Mayoral candidate and City Councilman Keiffer J. Mitchell Jr. announced yesterday his plan to spark economic development in the city.
His approach hinges on initiatives to stimulate small-business growth, but the candidate warns all the strategizing will come to nothing if Baltimore can't fix its crime problem and ailing schools.
"Any economic development plan must be based on a safer city and a smarter city," Mitchell said. "Unless we have a safer, smarter city, we will not have real growth."
Mitchell spoke outside the Northeast Market on East Monument Street, a once-thriving commercial corridor sandwiched between blighted residential streets and the burgeoning Johns Hopkins Hospital and Patterson Park areas.
He promised to support businesses like those trying to make a go of it along Monument Street and other Baltimore communities outside the city's flush Inner Harbor area.
Mitchell is running in the Sept. 11 Democratic primary election against seven other candidates -- including Mayor Sheila Dixon.
Other candidates include schools administrator Andrey Bundley, Del. Jill P. Carter, Circuit Court Clerk Frank M. Conaway, socialist A. Robert Kaufman, businessman Mike Schaefer and PTA president Phillip A. Brown Jr.
Mitchell proposes requiring banks to lend money to inner-city businesses, particularly those that would serve working-class people. He bases the Community Reinvestment Act on similar measures in Pittsburgh and Cleveland.
He would also create a $10 million fund that would distribute seed money to deserving businesses in $100,000 to $200,000 increments.
Mitchell would aim the loans at businesses rejected by venture capital firms.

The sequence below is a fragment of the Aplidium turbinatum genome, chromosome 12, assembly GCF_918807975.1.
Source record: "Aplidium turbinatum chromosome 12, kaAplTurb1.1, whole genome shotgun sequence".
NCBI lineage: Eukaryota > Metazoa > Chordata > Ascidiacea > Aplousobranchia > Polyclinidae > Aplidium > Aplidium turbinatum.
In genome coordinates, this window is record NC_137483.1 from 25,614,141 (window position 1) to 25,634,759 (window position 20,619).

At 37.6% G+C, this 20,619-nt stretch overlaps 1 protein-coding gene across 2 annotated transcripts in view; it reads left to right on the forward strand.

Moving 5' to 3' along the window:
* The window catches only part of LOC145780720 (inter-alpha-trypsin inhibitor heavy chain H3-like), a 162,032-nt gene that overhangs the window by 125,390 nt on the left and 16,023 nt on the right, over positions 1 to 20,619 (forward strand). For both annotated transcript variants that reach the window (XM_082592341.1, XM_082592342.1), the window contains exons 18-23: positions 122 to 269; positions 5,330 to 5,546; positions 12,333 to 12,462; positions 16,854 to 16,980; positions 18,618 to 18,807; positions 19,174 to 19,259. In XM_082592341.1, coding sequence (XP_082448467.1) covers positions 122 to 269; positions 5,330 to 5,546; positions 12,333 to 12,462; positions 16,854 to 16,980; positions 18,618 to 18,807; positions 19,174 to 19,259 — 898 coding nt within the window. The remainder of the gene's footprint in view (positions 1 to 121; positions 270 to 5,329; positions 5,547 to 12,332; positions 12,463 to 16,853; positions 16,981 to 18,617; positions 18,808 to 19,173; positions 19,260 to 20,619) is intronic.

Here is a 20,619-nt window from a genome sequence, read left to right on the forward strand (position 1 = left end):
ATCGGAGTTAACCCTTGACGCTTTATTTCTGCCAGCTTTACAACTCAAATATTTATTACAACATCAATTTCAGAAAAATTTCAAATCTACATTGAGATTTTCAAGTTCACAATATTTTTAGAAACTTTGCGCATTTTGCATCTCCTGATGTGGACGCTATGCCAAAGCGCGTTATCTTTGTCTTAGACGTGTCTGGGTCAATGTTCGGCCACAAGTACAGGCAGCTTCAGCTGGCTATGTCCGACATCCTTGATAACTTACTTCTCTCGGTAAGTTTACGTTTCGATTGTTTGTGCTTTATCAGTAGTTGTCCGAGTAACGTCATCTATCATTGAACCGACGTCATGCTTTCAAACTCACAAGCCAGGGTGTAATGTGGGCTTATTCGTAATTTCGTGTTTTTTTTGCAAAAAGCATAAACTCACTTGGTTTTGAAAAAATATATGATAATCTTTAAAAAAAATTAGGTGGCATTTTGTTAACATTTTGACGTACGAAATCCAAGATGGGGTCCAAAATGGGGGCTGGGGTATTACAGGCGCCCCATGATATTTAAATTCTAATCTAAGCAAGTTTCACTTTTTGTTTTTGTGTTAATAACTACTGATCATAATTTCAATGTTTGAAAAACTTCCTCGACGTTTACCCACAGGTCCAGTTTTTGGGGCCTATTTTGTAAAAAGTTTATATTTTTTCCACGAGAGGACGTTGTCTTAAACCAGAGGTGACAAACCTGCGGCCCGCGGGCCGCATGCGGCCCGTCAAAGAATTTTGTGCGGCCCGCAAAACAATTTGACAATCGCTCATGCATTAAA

Mitchell also suggests a number of ways to strengthen the area's work force. He would create a "regional skills alliance" to connect unions, colleges and employers so that people could train for the type of jobs needed locally.
After reading through Mitchell's plan, Dixon's campaign manager, Martha McKenna said, "It's not a groundbreaking work."
"There's some good ideas in there that Mayor Dixon is already implementing," she added.
McKenna also said Mitchell needs to demonstrate how he will pay for these initiatives -- even as he plans to cut the city's tax rate.
"His promises far outweigh his ability to pay for these things," she said. "Mayor Dixon has been dealing with the reality of a budget."
Mitchell's plan also includes:
Cutting the red tape in the permitting process for those trying to open new businesses.
Establishing "ShopBal timore.com" to help smaller local companies market themselves internationally.
Reducing abandoned properties that blight neighborhoods. He would charge city staff members with getting city-owned properties into private hands within six to nine months.
Reducing taxes and fees. He promises to introduce legislation to cut the property tax by 12 cents.
Creating a task force to study ways to upgrade and restore public buildings, including libraries, recreation centers and schools. In particular, Mitchell would target the Enoch Pratt library system in an attempt to make it "the most electronically connected library in the nation."
Creating a way to nurture small technology start-up businesses.
Establishing tax credits for research and development to complement the state's incentive program.
Charging the housing department and the Baltimore Development Corp. with devising a way to redevelop the city's public housing communities.
Comprehensive campaign Coverage at baltimoresun.com/elections